Cardiovascular collapse is severe hypotension from acute cardiac dysfunction or loss of peripheral vasculature resistance resulting in cerebral hypoperfusion and loss of consciousness (See Table 306-1). This condition can be the result of a cardiac arrhythmia, severe myocardial or valvular dysfunction, loss of vascular tone, and/or acute disruption of venous return. When an effective circulation is restored spontaneously, patients present with syncope (see Chap. 21). In the absence of spontaneous resolution, then cardiac arrest occurs, ultimately resulting in death if resuscitation attempts are unsuccessful or not initiated. Underlying etiologies for cardiovascular collapse include benign conditions, such as neurocardiogenic syncope, but also life-threatening conditions including: ventricular tachyarrhythmias; severe bradycardia; severely depressed myocardial contractility, as with massive acute myocardial infarction (MI) or pulmonary embolus; and other catastrophic events interfering with cardiac function such as myocardial rupture with cardiac tamponade or papillary muscle rupture with torrential mitral regurgitation.
TABLE 306-1Distinction between Cardiovascular Collapse, Cardiac Arrest, and Death ||Download (.pdf) TABLE 306-1 Distinction between Cardiovascular Collapse, Cardiac Arrest, and Death
|TERM ||DEFINITION ||QUALIFIERS ||MECHANISMS |
|Cardiovascular collapse ||Sudden loss of effective circulation due to cardiac and/or peripheral vascular factors that may reverse spontaneously (e.g., neurocardiogenic syncope, vasovagal syncope) or require interventions (e.g., cardiac arrest). ||Broad term that includes cardiac arrest and transient events that characteristically revert spontaneously presenting as syncope. ||Same as cardiac arrest, plus vasodepressor syncope or other causes of transient loss of blood flow. |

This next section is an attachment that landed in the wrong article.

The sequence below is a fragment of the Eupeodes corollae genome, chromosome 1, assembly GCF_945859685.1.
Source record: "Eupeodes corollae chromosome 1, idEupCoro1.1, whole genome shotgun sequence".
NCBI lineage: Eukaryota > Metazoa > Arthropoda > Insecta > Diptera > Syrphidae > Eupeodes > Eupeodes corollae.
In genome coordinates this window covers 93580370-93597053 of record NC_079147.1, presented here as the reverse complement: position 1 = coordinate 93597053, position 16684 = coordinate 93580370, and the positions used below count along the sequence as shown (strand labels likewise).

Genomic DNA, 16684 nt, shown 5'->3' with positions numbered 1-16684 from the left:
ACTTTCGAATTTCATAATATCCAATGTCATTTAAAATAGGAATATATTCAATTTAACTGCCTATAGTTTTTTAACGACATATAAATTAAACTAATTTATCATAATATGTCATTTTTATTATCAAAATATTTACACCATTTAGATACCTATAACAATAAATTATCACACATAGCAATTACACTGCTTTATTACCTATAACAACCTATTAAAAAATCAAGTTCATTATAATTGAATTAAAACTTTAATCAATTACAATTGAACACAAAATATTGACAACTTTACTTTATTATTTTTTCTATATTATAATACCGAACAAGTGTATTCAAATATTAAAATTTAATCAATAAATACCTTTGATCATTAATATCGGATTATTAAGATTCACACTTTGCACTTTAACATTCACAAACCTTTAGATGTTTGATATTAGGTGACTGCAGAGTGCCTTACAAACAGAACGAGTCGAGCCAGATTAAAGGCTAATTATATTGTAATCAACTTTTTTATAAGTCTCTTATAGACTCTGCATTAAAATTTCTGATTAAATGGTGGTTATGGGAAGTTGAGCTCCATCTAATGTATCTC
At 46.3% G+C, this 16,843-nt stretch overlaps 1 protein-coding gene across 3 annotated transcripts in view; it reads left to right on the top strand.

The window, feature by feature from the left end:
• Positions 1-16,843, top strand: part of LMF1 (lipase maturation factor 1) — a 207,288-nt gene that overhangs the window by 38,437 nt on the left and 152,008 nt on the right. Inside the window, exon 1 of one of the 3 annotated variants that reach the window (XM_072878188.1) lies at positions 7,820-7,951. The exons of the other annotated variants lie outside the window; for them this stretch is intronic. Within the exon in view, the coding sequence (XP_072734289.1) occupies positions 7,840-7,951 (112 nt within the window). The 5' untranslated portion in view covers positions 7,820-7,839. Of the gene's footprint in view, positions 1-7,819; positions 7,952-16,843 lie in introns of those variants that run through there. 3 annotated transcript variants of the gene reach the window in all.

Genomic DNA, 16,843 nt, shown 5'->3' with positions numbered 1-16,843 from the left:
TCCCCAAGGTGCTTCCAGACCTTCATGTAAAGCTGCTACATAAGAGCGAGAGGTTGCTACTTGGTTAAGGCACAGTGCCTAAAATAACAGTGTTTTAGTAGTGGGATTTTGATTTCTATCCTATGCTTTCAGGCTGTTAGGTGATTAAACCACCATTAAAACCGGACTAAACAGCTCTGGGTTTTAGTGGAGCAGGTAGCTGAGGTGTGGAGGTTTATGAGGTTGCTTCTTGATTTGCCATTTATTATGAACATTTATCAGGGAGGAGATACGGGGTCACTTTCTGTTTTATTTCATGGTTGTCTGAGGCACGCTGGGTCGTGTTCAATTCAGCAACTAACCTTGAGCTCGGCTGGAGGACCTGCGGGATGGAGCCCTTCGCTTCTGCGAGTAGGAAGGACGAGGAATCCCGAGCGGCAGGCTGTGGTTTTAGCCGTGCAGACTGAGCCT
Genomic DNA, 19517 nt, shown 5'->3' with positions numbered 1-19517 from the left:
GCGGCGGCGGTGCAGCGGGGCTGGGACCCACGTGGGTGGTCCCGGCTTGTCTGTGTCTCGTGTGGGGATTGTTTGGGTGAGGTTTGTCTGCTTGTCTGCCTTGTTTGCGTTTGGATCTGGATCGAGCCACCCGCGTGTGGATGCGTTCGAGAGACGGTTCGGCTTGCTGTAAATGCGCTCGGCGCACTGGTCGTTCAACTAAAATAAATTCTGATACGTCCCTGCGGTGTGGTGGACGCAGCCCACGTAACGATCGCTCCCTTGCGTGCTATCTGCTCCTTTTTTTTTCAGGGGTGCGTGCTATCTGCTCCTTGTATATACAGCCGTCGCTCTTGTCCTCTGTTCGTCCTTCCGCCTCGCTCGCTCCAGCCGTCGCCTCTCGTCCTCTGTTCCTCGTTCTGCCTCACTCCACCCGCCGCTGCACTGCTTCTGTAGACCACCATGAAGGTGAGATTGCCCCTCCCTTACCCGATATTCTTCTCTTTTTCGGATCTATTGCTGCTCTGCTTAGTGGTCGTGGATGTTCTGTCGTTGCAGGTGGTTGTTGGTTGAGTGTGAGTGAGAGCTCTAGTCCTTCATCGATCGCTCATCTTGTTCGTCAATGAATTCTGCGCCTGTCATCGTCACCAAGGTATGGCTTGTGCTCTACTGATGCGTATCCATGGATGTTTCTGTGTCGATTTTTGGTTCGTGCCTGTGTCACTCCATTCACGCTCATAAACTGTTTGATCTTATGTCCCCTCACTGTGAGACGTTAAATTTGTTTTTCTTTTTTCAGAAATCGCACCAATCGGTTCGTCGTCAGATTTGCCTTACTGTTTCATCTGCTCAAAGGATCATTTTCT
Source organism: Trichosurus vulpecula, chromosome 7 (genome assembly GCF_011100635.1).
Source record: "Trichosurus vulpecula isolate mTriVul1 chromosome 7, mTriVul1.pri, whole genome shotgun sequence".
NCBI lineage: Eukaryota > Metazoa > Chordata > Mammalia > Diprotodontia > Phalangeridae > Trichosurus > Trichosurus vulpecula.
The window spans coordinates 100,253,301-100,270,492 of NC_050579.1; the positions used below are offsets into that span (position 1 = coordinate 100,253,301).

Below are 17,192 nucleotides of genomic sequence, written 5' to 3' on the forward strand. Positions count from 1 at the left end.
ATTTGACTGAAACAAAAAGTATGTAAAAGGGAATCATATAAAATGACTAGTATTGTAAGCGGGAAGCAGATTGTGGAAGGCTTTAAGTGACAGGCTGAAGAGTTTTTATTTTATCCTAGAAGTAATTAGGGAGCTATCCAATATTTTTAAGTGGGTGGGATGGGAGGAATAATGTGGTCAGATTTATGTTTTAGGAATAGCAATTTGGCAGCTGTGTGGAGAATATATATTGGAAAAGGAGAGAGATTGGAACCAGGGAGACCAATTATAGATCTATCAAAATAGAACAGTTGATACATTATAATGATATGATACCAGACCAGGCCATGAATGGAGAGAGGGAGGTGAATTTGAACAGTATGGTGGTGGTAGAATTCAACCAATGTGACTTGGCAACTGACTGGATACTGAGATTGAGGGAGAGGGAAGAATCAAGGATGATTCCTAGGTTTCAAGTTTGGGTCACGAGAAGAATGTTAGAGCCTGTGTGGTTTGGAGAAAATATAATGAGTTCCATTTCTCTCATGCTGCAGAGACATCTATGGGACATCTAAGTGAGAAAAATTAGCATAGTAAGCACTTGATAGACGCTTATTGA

|Cardiac arrest ||Abrupt cessation of cardiac function resulting in loss of effective circulation that may be reversible by prompt emergency medical intervention but will lead to death in its absence. ||Rare spontaneous reversions; likelihood of successful intervention relates to mechanism of arrest, clinical setting, availability of emergency medical services, and prompt return of circulation. ||Ventricular fibrillation, ventricular tachycardia, asystole, bradycardia, pulseless electrical activity, noncardiac mechanical factors (e.g., pulmonary embolism). |
|Sudden cardiac death ||Sudden unexpected death attributed to cardiac arrest, which if witnessed occurs within 1 h of symptom onset. ||In unwitnessed cases, the definition is often expanded to include unexpected deaths where the subject was documented to be well within the preceding 24 h. ||Same as cardiac arrest. |
Sudden cardiac arrest (SCA) refers to an abrupt loss of cardiac function resulting in complete cardiovascular collapse due either to an acute life-threatening cardiac arrhythmia or abrupt loss of myocardial pump function that requires emergency medical intervention for restoration of effective circulation. Most SCAs occur outside the hospital, and fewer than 10% of these victims survive to be discharged from the hospital despite undergoing attempted resuscitation by emergency medical services (EMS). For those that die prior to hospital admission, a cardiovascular cause for the arrest ...